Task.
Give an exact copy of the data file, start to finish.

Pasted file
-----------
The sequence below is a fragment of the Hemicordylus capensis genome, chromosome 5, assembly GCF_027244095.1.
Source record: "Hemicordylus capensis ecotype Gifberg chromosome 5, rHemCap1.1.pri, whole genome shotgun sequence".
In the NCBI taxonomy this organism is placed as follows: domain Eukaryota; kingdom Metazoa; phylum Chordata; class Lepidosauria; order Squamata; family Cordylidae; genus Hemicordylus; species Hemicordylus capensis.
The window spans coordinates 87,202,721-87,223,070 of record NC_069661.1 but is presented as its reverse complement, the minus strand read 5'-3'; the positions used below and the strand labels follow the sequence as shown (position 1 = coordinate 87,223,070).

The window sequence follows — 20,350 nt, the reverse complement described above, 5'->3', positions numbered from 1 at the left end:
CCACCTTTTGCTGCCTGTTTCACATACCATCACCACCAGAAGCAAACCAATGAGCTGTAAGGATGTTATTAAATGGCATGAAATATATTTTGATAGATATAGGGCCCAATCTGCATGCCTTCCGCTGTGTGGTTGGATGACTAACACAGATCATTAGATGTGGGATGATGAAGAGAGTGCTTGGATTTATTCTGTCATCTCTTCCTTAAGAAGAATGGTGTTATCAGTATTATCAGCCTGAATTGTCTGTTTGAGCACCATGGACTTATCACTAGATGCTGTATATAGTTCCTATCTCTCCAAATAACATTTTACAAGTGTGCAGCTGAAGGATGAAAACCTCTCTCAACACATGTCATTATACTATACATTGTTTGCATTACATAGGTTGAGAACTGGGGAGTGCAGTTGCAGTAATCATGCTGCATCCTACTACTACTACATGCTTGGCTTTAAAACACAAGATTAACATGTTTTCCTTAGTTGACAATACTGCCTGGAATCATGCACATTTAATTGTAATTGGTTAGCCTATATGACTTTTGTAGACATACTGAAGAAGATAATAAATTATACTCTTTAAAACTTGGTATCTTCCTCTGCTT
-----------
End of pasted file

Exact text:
The sequence below is a fragment of the Hemicordylus capensis genome, chromosome 5, assembly GCF_027244095.1.
Source record: "Hemicordylus capensis ecotype Gifberg chromosome 5, rHemCap1.1.pri, whole genome shotgun sequence".
In the NCBI taxonomy this organism is placed as follows: domain Eukaryota; kingdom Metazoa; phylum Chordata; class Lepidosauria; order Squamata; family Cordylidae; genus Hemicordylus; species Hemicordylus capensis.
The window spans coordinates 87,202,721-87,223,070 of record NC_069661.1 but is presented as its reverse complement, the minus strand read 5'-3'; the positions used below and the strand labels follow the sequence as shown (position 1 = coordinate 87,223,070).

The window sequence follows — 20,350 nt, the reverse complement described above, 5'->3', positions numbered from 1 at the left end:
CCACCTTTTGCTGCCTGTTTCACATACCATCACCACCAGAAGCAAACCAATGAGCTGTAAGGATGTTATTAAATGGCATGAAATATATTTTGATAGATATAGGGCCCAATCTGCATGCCTTCCGCTGTGTGGTTGGATGACTAACACAGATCATTAGATGTGGGATGATGAAGAGAGTGCTTGGATTTATTCTGTCATCTCTTCCTTAAGAAGAATGGTGTTATCAGTATTATCAGCCTGAATTGTCTGTTTGAGCACCATGGACTTATCACTAGATGCTGTATATAGTTCCTATCTCTCCAAATAACATTTTACAAGTGTGCAGCTGAAGGATGAAAACCTCTCTCAACACATGTCATTATACTATACATTGTTTGCATTACATAGGTTGAGAACTGGGGAGTGCAGTTGCAGTAATCATGCTGCATCCTACTACTACTACATGCTTGGCTTTAAAACACAAGATTAACATGTTTTCCTTAGTTGACAATACTGCCTGGAATCATGCACATTTAATTGTAATTGGTTAGCCTATATGACTTTTGTAGACATACTGAAGAAGATAATAAATTATACTCTTTAAAACTTGGTATCTTCCTCTGCTT